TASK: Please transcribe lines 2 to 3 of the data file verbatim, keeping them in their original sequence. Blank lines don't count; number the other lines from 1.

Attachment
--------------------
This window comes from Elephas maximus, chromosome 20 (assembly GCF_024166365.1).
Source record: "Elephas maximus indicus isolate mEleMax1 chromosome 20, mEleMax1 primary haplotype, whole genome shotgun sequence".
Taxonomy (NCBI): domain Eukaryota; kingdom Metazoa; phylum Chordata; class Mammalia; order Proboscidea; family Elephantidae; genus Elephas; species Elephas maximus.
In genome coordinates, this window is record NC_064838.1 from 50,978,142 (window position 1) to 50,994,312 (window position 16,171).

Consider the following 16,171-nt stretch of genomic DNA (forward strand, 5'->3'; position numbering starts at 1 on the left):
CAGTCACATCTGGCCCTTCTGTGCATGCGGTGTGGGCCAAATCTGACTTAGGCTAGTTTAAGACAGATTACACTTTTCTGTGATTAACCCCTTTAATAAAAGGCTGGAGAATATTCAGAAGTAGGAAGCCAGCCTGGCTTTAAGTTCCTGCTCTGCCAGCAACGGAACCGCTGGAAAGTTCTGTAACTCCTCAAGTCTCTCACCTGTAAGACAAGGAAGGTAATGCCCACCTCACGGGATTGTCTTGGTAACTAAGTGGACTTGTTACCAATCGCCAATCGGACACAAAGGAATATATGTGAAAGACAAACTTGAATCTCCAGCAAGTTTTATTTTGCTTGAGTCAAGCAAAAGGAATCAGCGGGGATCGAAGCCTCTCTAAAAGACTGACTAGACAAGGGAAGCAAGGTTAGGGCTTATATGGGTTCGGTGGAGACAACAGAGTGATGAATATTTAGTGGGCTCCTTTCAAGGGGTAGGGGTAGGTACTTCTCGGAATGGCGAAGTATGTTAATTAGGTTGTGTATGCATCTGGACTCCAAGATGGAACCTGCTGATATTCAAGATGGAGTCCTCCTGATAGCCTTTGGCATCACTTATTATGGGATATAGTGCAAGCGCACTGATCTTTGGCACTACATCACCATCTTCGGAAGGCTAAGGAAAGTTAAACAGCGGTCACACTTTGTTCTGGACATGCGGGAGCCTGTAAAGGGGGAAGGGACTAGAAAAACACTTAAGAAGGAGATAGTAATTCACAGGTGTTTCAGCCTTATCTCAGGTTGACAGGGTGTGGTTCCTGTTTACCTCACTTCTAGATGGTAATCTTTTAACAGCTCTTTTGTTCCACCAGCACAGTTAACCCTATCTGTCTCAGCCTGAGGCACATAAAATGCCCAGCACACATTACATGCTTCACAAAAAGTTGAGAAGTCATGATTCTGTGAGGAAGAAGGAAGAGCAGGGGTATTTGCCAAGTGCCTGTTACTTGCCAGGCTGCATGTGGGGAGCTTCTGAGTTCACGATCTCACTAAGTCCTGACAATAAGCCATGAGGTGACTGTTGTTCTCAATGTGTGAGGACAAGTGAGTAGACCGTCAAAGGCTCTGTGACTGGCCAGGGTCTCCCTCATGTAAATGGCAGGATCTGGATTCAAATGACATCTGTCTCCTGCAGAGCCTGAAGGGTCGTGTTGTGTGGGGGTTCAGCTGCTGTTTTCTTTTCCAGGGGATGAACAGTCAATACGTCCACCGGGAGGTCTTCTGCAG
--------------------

Source record: "Elephas maximus indicus isolate mEleMax1 chromosome 20, mEleMax1 primary haplotype, whole genome shotgun sequence".
Taxonomy (NCBI): domain Eukaryota; kingdom Metazoa; phylum Chordata; class Mammalia; order Proboscidea; family Elephantidae; genus Elephas; species Elephas maximus.